Jr. wins record fourth straight at Taladega

Posted: Monday, April 07, 2003

TALLADEGA, Ala. About the only thing that went right for Dale Earnhardt Jr. on Sunday was winning the Aaron's 499.

Crew chief Tony Eury Sr. had to beat on the doors of a couple of his crewmen who overslept their 5 a.m. wake-up call after forgetting to reset their clocks.

When the crew of the No. 8 Chevrolet warmed up the engine after arriving at Talladega Superspeedway, the oil cooler filled up with water, requiring an engine change and forcing Earnhardt to start from the rear of the 43-car field.

Four laps into the 188-lap event, Earnhardt drove through the infield grass to avoid a wild 27-car crash. The bumpy ride tore up his front air dam, messing up the car's aerodynamics and forcing a series of pit stops for repairs.

Earnhardt charged back to become the first driver to win four straight Winston Cup events on the 2.66-mile Talladega oval, but afterward he spent more time explaining a disputed pass than talking about his eighth career victory.

Today was real tough,'' Earnhardt said, shaking his head and grinning. I didn't guess we'd be competitive the rest of the day after the accident. We were just hanging on in the middle of the race. I didn't feel like I had a very competitive car. But at the end of the day, we were able to make the moves we needed to make.''

Earnhardt didn't lead for the first time until lap 107 and wound up in front nine times for 34 laps in a race in which there was a total of 43 lead changes among 16 drivers. He fended off challenges at the end from Jimmie Johnson, Ward Burton and Matt Kenseth.

He fought his way into the lead twice in the last four laps, once with a pass below the yellow line on the track apron. The move had rival teams lined up at the NASCAR hauler after the race to complain.

Driving below the yellow line to improve position is prohibited at Talladega, and NASCAR warned the drivers before Sunday's race that officials would be watching closely for such moves.

He was clearly below the yellow line,'' said Johnson, who was behind Earnhardt and Kenseth at the time. Anybody else who dances down there gets in trouble. From my vantage point, I didn't think it was a legal pass.''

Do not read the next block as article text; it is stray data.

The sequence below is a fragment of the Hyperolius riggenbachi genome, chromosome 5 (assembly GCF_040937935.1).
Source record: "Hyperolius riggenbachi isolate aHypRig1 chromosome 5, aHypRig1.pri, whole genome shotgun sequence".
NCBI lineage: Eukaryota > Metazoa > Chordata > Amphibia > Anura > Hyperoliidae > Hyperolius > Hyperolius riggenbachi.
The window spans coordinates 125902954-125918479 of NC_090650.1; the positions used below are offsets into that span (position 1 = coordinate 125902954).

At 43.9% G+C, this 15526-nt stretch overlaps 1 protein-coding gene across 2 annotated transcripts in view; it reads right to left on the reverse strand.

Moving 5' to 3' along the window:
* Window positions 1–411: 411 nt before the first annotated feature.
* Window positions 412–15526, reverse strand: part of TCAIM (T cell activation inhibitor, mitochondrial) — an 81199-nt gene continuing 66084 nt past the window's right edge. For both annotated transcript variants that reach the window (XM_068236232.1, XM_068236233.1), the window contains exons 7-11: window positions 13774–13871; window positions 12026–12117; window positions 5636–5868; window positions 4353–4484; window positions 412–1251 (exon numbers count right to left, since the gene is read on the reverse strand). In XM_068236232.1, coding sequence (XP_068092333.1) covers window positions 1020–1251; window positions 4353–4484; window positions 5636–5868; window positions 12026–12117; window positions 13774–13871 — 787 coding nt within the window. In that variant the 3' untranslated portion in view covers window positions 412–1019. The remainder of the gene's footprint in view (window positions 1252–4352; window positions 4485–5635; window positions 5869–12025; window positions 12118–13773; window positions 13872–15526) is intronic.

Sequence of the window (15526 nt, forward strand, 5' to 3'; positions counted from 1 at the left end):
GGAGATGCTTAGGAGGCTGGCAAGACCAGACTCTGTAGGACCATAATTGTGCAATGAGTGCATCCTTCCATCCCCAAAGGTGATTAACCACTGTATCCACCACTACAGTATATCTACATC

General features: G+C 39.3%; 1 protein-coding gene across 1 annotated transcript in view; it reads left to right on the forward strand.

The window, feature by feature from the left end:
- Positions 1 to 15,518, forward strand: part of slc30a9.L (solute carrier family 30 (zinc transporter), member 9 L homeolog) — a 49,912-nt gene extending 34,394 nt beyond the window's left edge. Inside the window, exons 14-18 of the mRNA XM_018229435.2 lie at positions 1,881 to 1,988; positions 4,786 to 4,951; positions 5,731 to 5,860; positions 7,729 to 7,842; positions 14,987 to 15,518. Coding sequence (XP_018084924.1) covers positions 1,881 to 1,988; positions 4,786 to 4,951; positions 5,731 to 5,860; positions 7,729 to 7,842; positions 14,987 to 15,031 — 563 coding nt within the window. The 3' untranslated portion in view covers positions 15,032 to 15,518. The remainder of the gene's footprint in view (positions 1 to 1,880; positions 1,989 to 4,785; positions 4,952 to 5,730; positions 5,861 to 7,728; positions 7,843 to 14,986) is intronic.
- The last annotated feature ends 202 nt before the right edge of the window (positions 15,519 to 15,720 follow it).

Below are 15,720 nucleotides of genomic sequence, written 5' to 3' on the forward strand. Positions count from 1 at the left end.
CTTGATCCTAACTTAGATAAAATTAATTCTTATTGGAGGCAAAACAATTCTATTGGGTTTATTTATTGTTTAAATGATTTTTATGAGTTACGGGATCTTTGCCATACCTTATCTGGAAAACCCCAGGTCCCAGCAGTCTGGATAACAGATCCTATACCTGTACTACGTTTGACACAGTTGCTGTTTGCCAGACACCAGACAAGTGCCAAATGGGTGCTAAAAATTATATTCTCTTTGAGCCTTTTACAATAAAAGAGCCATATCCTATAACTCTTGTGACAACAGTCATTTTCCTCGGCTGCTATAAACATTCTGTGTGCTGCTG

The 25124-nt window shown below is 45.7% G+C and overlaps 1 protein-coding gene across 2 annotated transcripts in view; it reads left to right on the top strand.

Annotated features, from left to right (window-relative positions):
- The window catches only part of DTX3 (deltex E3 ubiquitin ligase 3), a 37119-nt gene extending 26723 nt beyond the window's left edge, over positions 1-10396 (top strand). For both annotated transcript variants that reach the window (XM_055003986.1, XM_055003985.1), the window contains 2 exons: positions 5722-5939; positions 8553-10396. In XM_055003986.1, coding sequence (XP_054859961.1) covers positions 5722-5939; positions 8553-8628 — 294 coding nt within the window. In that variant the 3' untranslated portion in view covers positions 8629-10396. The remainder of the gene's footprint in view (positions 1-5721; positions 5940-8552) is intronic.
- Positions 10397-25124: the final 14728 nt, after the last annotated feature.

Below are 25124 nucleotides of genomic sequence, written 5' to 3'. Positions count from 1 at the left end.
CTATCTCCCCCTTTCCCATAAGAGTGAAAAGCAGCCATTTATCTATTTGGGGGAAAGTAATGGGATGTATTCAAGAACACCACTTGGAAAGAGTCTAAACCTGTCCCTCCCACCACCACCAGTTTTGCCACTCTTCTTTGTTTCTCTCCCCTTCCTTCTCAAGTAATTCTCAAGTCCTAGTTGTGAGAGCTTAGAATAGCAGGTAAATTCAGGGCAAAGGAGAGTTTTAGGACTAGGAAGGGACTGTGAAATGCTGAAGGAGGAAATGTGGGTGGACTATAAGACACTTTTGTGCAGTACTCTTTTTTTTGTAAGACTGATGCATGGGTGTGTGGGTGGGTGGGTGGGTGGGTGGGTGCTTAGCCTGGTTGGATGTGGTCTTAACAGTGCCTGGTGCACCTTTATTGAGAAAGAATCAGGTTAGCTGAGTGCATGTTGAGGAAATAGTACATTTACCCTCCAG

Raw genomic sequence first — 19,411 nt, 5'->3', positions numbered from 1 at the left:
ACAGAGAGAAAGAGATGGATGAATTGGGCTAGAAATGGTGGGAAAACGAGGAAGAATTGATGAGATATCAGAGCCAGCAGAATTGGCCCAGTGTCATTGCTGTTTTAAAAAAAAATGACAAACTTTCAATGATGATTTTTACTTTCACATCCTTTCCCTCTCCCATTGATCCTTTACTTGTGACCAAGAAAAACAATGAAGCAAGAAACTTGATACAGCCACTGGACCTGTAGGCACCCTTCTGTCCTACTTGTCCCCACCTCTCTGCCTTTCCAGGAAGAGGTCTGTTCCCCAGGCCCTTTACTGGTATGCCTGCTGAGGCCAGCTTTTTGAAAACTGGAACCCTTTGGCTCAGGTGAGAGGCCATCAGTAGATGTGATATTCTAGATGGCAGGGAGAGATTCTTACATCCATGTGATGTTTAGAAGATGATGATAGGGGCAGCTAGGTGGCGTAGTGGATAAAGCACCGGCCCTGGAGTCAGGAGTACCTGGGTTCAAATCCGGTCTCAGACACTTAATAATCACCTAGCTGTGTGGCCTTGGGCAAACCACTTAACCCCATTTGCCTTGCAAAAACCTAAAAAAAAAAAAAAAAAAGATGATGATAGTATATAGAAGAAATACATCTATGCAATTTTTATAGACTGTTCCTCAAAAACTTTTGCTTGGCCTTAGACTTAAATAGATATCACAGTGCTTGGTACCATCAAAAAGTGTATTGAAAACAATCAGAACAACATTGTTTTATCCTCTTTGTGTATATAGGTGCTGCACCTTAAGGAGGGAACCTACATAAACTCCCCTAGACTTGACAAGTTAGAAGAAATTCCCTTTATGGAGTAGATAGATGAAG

But, after reviewing videotape of the pass, NASCAR ruled it a legal move.

NASCAR spokesman Jim Hunter said: There is not a shadow of a doubt he was below the yellow line. However, in our judgment, he had already improved his position and was past (Kenseth) when he went down there.''

The 28-year-old son of the late Dale Earnhardt, the career leader at Talladega with 10 Winston Cup victories, came up with his first win of the season and moved to second in the standings, 129 points behind Kenseth.

Earnhardt's victory Sunday broke the record of three in a row here, held by Buddy Baker, who won twice in 1975 and once in 1976.

There ain't too many (drivers) ever won four races here, period,'' Earnhardt said. I'm stepping into some awful big shoes.''

NASCAR requires carburetor restrictor plates at Talladega and Daytona, its two longest and fastest ovals. The plates sap horsepower and produce huge drafts up to four cars wide in which a multi-car wreck is virtually inevitable.

The crowd of more than 160,000 didn't have long to wait for The Big One'' on Sunday. A deflated tire sent Ryan Newman's car into the fourth-turn wall on the fourth lap around the high-banked oval and started the crash in the second turn.

There were no injuries, but the crash took out or damaged the cars of a number of possible contenders, including Earnhardt.

At one point in the early going, Earnhardt had lost the lead pack and was facing the possibility of being lapped until debris on the track brought out another of the six cautions and allowed him to pit for more adjustments.

Late in the race, Earnhardt got caught in traffic and slid out of the top five. But he came back, taking the lead on lap 185 with the controversial pass on Kenseth and Johnson that took him below the yellow line.

They were up there racing against the wall,'' Earnhardt explained. I was watching Matt to see if he noticed me and (if he) was coming down to block me. ... I was watching him and trying not to run into him if he came down and crossed the nose of my car, so it was more not to cause a wreck than anything.

But I didn't necessarily intentionally end up there. Again, I don't think it was an advantage on getting by Matt.''

I couldn't see it at all,'' Kenseth said. I have no idea.''

Elliott Sadler, who was right behind Earnhardt, said, I was the one pushing (Earnhardt), and they ran him down. He had to do that or cause a big wreck, so it was a smart move. He's just like his dad driving that car.

He kept giving me the 'come on, push' sign and I pushed him all I could. We almost had a 1-2 finish, but we'll take third right now.''

Kenseth took the lead on lap 186, but Earnhardt pushed back in front on lap 187 and kept the lead, beating Kevin Harvick's Chevy to the finish line by 0.125 seconds about 1 1/2 car-lengths.

Sadler was third, followed by Ricky Craven, Terry Labonte, Sterling Marlin, Burton and Jeff Gordon. Kenseth was kicked back to ninth on the final lap, and Johnson, who led a race-high 65 laps, wound up 15th after spinning into the infield grass coming off the fourth turn on lap 187.

Michael Waltrip, Earnhardt's DEI teammate and the winner of the season-opening Daytona 500, ran among the leaders until he crashed on lap 83. Waltrip wound up 24th.

Subscribe to Peninsula Clarion

Trending this week:


© 2018. All Rights Reserved. | Contact Us